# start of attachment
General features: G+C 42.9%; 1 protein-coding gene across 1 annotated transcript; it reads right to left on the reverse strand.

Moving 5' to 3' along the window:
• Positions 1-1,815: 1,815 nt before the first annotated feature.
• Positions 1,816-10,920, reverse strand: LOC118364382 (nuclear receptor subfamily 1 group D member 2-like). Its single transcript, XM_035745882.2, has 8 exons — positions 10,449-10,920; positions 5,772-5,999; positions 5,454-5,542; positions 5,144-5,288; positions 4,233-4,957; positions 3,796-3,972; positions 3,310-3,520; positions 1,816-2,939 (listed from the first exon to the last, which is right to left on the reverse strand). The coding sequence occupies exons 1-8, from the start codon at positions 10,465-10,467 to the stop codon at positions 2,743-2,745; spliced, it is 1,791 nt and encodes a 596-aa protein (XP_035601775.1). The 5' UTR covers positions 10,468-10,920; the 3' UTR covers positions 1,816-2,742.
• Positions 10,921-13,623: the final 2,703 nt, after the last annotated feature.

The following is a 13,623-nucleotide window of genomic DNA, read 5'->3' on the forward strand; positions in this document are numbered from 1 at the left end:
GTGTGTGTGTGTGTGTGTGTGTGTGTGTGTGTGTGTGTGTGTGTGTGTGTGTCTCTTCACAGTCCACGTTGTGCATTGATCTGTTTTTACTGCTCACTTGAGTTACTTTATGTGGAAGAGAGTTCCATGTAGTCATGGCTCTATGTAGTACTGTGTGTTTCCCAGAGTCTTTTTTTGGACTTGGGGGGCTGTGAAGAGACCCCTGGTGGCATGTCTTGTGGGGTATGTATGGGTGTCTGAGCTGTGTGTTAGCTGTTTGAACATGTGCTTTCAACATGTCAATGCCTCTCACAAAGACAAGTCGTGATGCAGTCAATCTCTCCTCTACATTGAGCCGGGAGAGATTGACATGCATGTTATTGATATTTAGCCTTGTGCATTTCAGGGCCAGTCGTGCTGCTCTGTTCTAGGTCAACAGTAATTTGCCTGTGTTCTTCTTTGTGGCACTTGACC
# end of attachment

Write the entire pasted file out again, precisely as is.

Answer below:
General features: G+C 42.9%; 1 protein-coding gene across 1 annotated transcript; it reads right to left on the reverse strand.

Moving 5' to 3' along the window:
• Positions 1-1,815: 1,815 nt before the first annotated feature.
• Positions 1,816-10,920, reverse strand: LOC118364382 (nuclear receptor subfamily 1 group D member 2-like). Its single transcript, XM_035745882.2, has 8 exons — positions 10,449-10,920; positions 5,772-5,999; positions 5,454-5,542; positions 5,144-5,288; positions 4,233-4,957; positions 3,796-3,972; positions 3,310-3,520; positions 1,816-2,939 (listed from the first exon to the last, which is right to left on the reverse strand). The coding sequence occupies exons 1-8, from the start codon at positions 10,465-10,467 to the stop codon at positions 2,743-2,745; spliced, it is 1,791 nt and encodes a 596-aa protein (XP_035601775.1). The 5' UTR covers positions 10,468-10,920; the 3' UTR covers positions 1,816-2,742.
• Positions 10,921-13,623: the final 2,703 nt, after the last annotated feature.

The following is a 13,623-nucleotide window of genomic DNA, read 5'->3' on the forward strand; positions in this document are numbered from 1 at the left end:
GTGTGTGTGTGTGTGTGTGTGTGTGTGTGTGTGTGTGTGTGTGTGTGTGTGTCTCTTCACAGTCCACGTTGTGCATTGATCTGTTTTTACTGCTCACTTGAGTTACTTTATGTGGAAGAGAGTTCCATGTAGTCATGGCTCTATGTAGTACTGTGTGTTTCCCAGAGTCTTTTTTTGGACTTGGGGGGCTGTGAAGAGACCCCTGGTGGCATGTCTTGTGGGGTATGTATGGGTGTCTGAGCTGTGTGTTAGCTGTTTGAACATGTGCTTTCAACATGTCAATGCCTCTCACAAAGACAAGTCGTGATGCAGTCAATCTCTCCTCTACATTGAGCCGGGAGAGATTGACATGCATGTTATTGATATTTAGCCTTGTGCATTTCAGGGCCAGTCGTGCTGCTCTGTTCTAGGTCAACAGTAATTTGCCTGTGTTCTTCTTTGTGGCACTTGACC